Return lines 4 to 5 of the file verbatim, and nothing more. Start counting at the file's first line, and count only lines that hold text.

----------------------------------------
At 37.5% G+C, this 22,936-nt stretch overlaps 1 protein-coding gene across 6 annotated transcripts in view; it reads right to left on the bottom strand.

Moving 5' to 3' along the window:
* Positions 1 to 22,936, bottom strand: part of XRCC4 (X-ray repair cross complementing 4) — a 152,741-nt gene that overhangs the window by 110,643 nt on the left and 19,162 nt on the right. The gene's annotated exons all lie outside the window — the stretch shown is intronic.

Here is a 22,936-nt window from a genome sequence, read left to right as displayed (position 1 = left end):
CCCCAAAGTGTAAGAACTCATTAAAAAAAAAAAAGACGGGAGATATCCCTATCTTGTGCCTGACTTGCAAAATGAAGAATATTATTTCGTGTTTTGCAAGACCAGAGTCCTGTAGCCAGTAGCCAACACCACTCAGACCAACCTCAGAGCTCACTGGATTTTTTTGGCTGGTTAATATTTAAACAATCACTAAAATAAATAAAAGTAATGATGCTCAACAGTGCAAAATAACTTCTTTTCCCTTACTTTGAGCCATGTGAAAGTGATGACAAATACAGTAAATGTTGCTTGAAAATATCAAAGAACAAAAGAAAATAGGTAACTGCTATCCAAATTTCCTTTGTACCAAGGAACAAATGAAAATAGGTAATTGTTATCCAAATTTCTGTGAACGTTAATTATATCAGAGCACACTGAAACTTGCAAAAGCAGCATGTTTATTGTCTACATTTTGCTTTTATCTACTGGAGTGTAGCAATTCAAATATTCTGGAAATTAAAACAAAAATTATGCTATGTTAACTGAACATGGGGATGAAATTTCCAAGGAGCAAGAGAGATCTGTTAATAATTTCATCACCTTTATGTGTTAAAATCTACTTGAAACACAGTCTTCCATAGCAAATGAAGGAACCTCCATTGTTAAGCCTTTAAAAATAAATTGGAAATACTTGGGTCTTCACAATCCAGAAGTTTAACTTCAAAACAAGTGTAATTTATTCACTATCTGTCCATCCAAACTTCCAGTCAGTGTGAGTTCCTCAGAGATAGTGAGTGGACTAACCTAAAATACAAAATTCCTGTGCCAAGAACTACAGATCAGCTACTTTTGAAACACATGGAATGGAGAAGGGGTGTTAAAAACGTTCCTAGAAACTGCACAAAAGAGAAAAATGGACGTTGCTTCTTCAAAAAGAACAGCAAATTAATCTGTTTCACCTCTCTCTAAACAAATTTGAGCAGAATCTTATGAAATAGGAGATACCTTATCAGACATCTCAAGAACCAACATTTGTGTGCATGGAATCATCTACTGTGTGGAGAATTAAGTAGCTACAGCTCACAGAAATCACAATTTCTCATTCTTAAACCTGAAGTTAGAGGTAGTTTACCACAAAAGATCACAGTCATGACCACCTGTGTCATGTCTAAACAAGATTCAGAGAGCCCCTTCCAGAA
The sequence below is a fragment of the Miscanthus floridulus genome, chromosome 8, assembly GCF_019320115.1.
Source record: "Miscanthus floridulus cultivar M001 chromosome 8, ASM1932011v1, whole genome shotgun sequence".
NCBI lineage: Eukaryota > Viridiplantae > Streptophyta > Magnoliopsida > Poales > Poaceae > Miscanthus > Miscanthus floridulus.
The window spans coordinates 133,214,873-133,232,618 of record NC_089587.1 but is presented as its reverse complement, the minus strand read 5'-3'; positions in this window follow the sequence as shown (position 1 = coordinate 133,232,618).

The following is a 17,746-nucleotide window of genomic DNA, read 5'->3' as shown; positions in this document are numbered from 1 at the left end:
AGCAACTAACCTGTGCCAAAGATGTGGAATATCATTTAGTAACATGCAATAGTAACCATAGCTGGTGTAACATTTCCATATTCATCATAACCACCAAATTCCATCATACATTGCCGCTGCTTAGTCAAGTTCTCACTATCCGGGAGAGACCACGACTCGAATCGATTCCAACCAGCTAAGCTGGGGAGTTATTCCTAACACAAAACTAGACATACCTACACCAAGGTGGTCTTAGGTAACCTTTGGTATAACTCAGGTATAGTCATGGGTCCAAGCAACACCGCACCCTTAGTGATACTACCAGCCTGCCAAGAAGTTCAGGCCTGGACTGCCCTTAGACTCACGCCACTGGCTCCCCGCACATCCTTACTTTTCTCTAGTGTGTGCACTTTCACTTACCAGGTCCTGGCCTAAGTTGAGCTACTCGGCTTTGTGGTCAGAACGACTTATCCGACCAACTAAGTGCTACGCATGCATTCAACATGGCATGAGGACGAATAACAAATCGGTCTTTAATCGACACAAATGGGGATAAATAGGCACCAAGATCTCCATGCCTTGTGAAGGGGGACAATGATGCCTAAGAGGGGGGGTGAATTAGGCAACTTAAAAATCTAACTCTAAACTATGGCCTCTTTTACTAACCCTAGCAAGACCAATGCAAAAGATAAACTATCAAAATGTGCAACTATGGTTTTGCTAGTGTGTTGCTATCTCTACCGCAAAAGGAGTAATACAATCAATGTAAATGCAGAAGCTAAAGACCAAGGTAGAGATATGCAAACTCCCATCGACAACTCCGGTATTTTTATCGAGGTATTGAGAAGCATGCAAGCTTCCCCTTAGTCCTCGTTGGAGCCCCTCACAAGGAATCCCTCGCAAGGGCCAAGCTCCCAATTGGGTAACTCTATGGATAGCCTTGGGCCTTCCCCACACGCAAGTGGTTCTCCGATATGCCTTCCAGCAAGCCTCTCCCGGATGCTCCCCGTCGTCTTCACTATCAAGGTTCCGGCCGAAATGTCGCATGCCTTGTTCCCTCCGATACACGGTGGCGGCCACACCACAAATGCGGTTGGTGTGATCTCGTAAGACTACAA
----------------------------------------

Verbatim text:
Here is a 22,936-nt window from a genome sequence, read left to right as displayed (position 1 = left end):
CCCCAAAGTGTAAGAACTCATTAAAAAAAAAAAAGACGGGAGATATCCCTATCTTGTGCCTGACTTGCAAAATGAAGAATATTATTTCGTGTTTTGCAAGACCAGAGTCCTGTAGCCAGTAGCCAACACCACTCAGACCAACCTCAGAGCTCACTGGATTTTTTTGGCTGGTTAATATTTAAACAATCACTAAAATAAATAAAAGTAATGATGCTCAACAGTGCAAAATAACTTCTTTTCCCTTACTTTGAGCCATGTGAAAGTGATGACAAATACAGTAAATGTTGCTTGAAAATATCAAAGAACAAAAGAAAATAGGTAACTGCTATCCAAATTTCCTTTGTACCAAGGAACAAATGAAAATAGGTAATTGTTATCCAAATTTCTGTGAACGTTAATTATATCAGAGCACACTGAAACTTGCAAAAGCAGCATGTTTATTGTCTACATTTTGCTTTTATCTACTGGAGTGTAGCAATTCAAATATTCTGGAAATTAAAACAAAAATTATGCTATGTTAACTGAACATGGGGATGAAATTTCCAAGGAGCAAGAGAGATCTGTTAATAATTTCATCACCTTTATGTGTTAAAATCTACTTGAAACACAGTCTTCCATAGCAAATGAAGGAACCTCCATTGTTAAGCCTTTAAAAATAAATTGGAAATACTTGGGTCTTCACAATCCAGAAGTTTAACTTCAAAACAAGTGTAATTTATTCACTATCTGTCCATCCAAACTTCCAGTCAGTGTGAGTTCCTCAGAGATAGTGAGTGGACTAACCTAAAATACAAAATTCCTGTGCCAAGAACTACAGATCAGCTACTTTTGAAACACATGGAATGGAGAAGGGGTGTTAAAAACGTTCCTAGAAACTGCACAAAAGAGAAAAATGGACGTTGCTTCTTCAAAAAGAACAGCAAATTAATCTGTTTCACCTCTCTCTAAACAAATTTGAGCAGAATCTTATGAAATAGGAGATACCTTATCAGACATCTCAAGAACCAACATTTGTGTGCATGGAATCATCTACTGTGTGGAGAATTAAGTAGCTACAGCTCACAGAAATCACAATTTCTCATTCTTAAACCTGAAGTTAGAGGTAGTTTACCACAAAAGATCACAGTCATGACCACCTGTGTCATGTCTAAACAAGATTCAGAGAGCCCCTTCCAGAA